David Simon: Media's Petraeus Sex Obsession Is Dangerous, Destructive
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I’m neither an admirer nor detractor of General Petraeus. But I am most definitely a detractor of what journalism has become in this country, of what passes for the qualitative analysis of our society and its problems. And I’ve paid enough attention to the human condition to no longer take seriously the notion that anyone who lets penis or vagina rub against the wrong person, who is indiscreet in doing so, and who then tells the truth about it when confronted by an FBI agent is unfit for either citizenship or public service. I certainly know enough about the human condition to know that all kinds of people — smart and dumb, powerful and powerless — are capable of finding themselves in such a circumstance and shaking their heads at just how far they strayed, at just how indiscreet they were in their very ordinary, human hunger, and how they have hurt those closest to them. Sex, done right, is some powerful shit. And when Americans begin to accept the human condition for what it is rather than an opportunity to jeer at the other fellow for getting caught, then we will be, if nothing else, a little bit more grown up. I remember when Francois Mitterand’s wife and mistress walked beside each other in the French premier’s funeral procession and few in that country thought it remarkable. The French have got their problems, but in some respects, they make our country, our political commentary, seem as mature and insightful as a fourteen-year-old unsticking the pages of his dad’s just-discovered skin mags. It’s a peculiar American hypocrisy that only the worst kind of journalistic hack would readily and willingly embrace as a meaningful metric.
We’ve caught some of the smartest and most commited public men and women with their pants at their ankles. Time and again, we’ve had our fun. We’ve roundly mocked them for the very weaknesses that are so utterly our own. Reporters who have at points in their lives fucked themselves silly in hotel rooms across this great land of ours while pursuing the infidelities of more public men with righteous glee — these are not men and women who are much inclined to any real moment of self reflection, but then who among us really is? This kind of hypocrisy requires a complicit silence and a ritual wiping of the memory before every byline. Well, I’m 52 years old and I will admit that I have not lived this long without occasionally misplacing my penis. For shame, yeah. And so, being fully complicit in the human comedy, the last thing I’m going to mock is the mistakes that others make in the rush to bed, or why they do so.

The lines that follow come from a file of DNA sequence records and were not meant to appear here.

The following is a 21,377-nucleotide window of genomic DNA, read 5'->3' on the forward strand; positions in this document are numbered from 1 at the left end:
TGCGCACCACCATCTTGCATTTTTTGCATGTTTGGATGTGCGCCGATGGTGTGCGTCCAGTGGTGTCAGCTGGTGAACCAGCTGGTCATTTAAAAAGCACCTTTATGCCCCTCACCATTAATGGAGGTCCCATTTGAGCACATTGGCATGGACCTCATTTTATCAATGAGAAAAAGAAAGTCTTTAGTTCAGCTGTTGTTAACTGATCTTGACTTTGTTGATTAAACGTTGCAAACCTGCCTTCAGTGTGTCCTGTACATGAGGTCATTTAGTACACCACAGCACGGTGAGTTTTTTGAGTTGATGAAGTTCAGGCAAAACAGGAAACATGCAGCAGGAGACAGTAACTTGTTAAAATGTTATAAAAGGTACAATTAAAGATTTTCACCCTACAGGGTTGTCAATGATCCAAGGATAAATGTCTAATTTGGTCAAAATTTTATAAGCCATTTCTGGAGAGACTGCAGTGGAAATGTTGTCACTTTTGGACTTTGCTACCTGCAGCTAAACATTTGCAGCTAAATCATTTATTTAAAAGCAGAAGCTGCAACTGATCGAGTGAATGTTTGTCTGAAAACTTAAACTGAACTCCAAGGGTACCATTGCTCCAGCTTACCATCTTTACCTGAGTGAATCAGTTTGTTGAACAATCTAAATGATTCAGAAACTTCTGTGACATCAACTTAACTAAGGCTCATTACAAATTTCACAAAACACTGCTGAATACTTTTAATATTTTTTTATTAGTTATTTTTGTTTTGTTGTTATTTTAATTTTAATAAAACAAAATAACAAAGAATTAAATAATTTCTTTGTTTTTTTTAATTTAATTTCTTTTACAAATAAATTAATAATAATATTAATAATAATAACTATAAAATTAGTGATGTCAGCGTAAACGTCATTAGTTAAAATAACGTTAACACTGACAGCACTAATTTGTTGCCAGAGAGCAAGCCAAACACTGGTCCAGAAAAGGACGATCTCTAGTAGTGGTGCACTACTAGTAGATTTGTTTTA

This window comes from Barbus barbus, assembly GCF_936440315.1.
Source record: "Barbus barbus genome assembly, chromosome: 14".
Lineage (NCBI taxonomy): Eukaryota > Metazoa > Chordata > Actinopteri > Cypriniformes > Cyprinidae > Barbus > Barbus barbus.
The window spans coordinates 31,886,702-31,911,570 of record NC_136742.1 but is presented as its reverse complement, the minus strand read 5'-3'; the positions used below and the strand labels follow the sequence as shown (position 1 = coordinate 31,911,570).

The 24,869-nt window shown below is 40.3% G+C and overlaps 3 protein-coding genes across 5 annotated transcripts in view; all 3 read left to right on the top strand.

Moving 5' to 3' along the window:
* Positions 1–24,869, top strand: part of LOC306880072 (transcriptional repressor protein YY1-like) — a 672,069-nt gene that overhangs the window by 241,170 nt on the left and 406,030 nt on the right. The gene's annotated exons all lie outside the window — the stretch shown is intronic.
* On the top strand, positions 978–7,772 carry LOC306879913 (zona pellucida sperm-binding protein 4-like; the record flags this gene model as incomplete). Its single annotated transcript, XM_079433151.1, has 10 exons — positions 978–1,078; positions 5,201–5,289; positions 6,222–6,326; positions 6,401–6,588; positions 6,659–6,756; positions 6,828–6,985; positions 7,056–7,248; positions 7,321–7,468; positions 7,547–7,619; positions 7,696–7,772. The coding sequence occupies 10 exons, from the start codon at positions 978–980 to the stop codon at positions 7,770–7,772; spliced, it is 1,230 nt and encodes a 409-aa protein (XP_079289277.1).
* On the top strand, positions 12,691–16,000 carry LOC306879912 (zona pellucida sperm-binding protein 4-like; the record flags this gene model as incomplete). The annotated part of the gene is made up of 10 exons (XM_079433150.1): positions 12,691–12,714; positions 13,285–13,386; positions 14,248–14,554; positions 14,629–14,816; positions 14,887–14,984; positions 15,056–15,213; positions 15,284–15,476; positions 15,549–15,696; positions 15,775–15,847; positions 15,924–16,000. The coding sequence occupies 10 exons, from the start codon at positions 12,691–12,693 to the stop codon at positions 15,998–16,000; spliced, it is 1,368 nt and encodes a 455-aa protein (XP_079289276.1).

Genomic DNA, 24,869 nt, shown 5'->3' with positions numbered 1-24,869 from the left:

But for those who love throwing stones, is it too much to ask that their aim be true? That they limit the target to Darwinian compulsion, to ordinary, and yes, at times, unthinking human desire. That they not equip themselves to judge the totality of a public servant’s entire career and works solely with the details of whatever sexual misadventure we happen to discover. Roosevelt was a smart guy. So was Eisenhower. Clinton might be the smartest president of my generation. And David Petraeus saw and spoke to the folly of Iraq before the rest of America was cheering the fall of Saddam’s statue. And he stayed long after that folly was evident to work at a remedy for and an extrication from that tragic intervention.
If we can judge stupidity by solitary lapses, then Roger Simon, by dint of this recent column could rightly be judged a moron. And if we’re going to free associate stupidity with the public discovery of sexual misadventure, such vacuous shit as Mr. Simon just offered up virtually requires him to be caught unawares in a Nuevo Laredo whorehouse with a fistful of fifties.